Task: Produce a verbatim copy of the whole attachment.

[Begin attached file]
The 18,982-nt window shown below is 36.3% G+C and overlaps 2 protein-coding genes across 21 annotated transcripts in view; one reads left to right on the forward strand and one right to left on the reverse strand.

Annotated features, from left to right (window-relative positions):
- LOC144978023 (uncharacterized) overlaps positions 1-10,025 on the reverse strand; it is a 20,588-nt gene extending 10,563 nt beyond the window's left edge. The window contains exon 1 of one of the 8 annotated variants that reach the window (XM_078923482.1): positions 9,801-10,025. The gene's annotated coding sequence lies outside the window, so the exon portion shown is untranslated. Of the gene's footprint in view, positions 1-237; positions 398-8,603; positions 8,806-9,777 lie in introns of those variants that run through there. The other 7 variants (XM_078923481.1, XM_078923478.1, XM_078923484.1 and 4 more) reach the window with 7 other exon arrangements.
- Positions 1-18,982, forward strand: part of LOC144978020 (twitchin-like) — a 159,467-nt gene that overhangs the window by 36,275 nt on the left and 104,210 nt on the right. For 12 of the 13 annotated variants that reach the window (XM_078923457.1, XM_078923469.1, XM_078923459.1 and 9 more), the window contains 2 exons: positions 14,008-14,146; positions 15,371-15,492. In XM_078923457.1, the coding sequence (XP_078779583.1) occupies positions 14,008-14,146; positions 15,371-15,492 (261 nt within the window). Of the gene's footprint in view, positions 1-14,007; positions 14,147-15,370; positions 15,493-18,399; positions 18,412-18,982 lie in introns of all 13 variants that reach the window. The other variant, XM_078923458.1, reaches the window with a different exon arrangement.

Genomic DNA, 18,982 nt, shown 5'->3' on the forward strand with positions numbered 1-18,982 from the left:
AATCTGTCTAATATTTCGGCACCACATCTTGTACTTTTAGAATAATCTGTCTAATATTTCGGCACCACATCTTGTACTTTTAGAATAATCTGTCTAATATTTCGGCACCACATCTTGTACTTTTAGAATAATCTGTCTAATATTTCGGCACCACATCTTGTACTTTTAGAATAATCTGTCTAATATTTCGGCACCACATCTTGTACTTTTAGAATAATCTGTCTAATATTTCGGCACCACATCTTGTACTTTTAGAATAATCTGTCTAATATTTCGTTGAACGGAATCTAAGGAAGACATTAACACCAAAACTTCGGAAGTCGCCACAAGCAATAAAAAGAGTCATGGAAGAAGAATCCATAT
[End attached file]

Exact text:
The 18,982-nt window shown below is 36.3% G+C and overlaps 2 protein-coding genes across 21 annotated transcripts in view; one reads left to right on the forward strand and one right to left on the reverse strand.

Annotated features, from left to right (window-relative positions):
- LOC144978023 (uncharacterized) overlaps positions 1-10,025 on the reverse strand; it is a 20,588-nt gene extending 10,563 nt beyond the window's left edge. The window contains exon 1 of one of the 8 annotated variants that reach the window (XM_078923482.1): positions 9,801-10,025. The gene's annotated coding sequence lies outside the window, so the exon portion shown is untranslated. Of the gene's footprint in view, positions 1-237; positions 398-8,603; positions 8,806-9,777 lie in introns of those variants that run through there. The other 7 variants (XM_078923481.1, XM_078923478.1, XM_078923484.1 and 4 more) reach the window with 7 other exon arrangements.
- Positions 1-18,982, forward strand: part of LOC144978020 (twitchin-like) — a 159,467-nt gene that overhangs the window by 36,275 nt on the left and 104,210 nt on the right. For 12 of the 13 annotated variants that reach the window (XM_078923457.1, XM_078923469.1, XM_078923459.1 and 9 more), the window contains 2 exons: positions 14,008-14,146; positions 15,371-15,492. In XM_078923457.1, the coding sequence (XP_078779583.1) occupies positions 14,008-14,146; positions 15,371-15,492 (261 nt within the window). Of the gene's footprint in view, positions 1-14,007; positions 14,147-15,370; positions 15,493-18,399; positions 18,412-18,982 lie in introns of all 13 variants that reach the window. The other variant, XM_078923458.1, reaches the window with a different exon arrangement.

Genomic DNA, 18,982 nt, shown 5'->3' on the forward strand with positions numbered 1-18,982 from the left:
AATCTGTCTAATATTTCGGCACCACATCTTGTACTTTTAGAATAATCTGTCTAATATTTCGGCACCACATCTTGTACTTTTAGAATAATCTGTCTAATATTTCGGCACCACATCTTGTACTTTTAGAATAATCTGTCTAATATTTCGGCACCACATCTTGTACTTTTAGAATAATCTGTCTAATATTTCGGCACCACATCTTGTACTTTTAGAATAATCTGTCTAATATTTCGGCACCACATCTTGTACTTTTAGAATAATCTGTCTAATATTTCGTTGAACGGAATCTAAGGAAGACATTAACACCAAAACTTCGGAAGTCGCCACAAGCAATAAAAAGAGTCATGGAAGAAGAATCCATAT